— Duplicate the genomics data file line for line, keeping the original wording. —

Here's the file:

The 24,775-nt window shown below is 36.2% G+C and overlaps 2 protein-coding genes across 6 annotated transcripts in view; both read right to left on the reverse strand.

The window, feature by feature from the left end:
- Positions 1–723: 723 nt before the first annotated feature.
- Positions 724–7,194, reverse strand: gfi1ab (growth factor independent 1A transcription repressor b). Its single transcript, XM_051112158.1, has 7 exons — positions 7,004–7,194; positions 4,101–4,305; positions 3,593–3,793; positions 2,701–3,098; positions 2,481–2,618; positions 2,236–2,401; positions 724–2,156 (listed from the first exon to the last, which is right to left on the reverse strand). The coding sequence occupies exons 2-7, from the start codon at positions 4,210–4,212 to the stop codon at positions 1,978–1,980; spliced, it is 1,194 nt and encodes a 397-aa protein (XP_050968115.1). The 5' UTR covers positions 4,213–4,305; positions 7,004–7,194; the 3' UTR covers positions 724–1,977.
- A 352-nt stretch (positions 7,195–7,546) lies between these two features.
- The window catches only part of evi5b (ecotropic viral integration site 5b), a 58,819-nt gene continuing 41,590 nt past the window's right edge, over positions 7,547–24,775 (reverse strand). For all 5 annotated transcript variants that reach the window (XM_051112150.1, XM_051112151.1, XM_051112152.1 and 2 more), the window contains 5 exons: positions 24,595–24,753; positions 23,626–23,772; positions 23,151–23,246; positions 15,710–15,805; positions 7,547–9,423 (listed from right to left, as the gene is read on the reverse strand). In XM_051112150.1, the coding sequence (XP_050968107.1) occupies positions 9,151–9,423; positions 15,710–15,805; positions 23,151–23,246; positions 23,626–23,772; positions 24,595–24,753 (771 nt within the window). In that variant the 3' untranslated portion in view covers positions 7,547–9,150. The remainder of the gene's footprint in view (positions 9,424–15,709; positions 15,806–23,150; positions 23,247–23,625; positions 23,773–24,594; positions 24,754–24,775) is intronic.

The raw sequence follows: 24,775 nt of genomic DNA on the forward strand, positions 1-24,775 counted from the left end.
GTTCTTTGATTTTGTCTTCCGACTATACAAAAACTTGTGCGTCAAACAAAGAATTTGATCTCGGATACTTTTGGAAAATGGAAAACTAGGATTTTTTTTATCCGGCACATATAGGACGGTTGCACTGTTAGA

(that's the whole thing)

The 24,775-nt window shown below is 36.2% G+C and overlaps 2 protein-coding genes across 6 annotated transcripts in view; both read right to left on the reverse strand.

The window, feature by feature from the left end:
- Positions 1–723: 723 nt before the first annotated feature.
- Positions 724–7,194, reverse strand: gfi1ab (growth factor independent 1A transcription repressor b). Its single transcript, XM_051112158.1, has 7 exons — positions 7,004–7,194; positions 4,101–4,305; positions 3,593–3,793; positions 2,701–3,098; positions 2,481–2,618; positions 2,236–2,401; positions 724–2,156 (listed from the first exon to the last, which is right to left on the reverse strand). The coding sequence occupies exons 2-7, from the start codon at positions 4,210–4,212 to the stop codon at positions 1,978–1,980; spliced, it is 1,194 nt and encodes a 397-aa protein (XP_050968115.1). The 5' UTR covers positions 4,213–4,305; positions 7,004–7,194; the 3' UTR covers positions 724–1,977.
- A 352-nt stretch (positions 7,195–7,546) lies between these two features.
- The window catches only part of evi5b (ecotropic viral integration site 5b), a 58,819-nt gene continuing 41,590 nt past the window's right edge, over positions 7,547–24,775 (reverse strand). For all 5 annotated transcript variants that reach the window (XM_051112150.1, XM_051112151.1, XM_051112152.1 and 2 more), the window contains 5 exons: positions 24,595–24,753; positions 23,626–23,772; positions 23,151–23,246; positions 15,710–15,805; positions 7,547–9,423 (listed from right to left, as the gene is read on the reverse strand). In XM_051112150.1, the coding sequence (XP_050968107.1) occupies positions 9,151–9,423; positions 15,710–15,805; positions 23,151–23,246; positions 23,626–23,772; positions 24,595–24,753 (771 nt within the window). In that variant the 3' untranslated portion in view covers positions 7,547–9,150. The remainder of the gene's footprint in view (positions 9,424–15,709; positions 15,806–23,150; positions 23,247–23,625; positions 23,773–24,594; positions 24,754–24,775) is intronic.

The raw sequence follows: 24,775 nt of genomic DNA on the forward strand, positions 1-24,775 counted from the left end.
GTTCTTTGATTTTGTCTTCCGACTATACAAAAACTTGTGCGTCAAACAAAGAATTTGATCTCGGATACTTTTGGAAAATGGAAAACTAGGATTTTTTTTATCCGGCACATATAGGACGGTTGCACTGTTAGA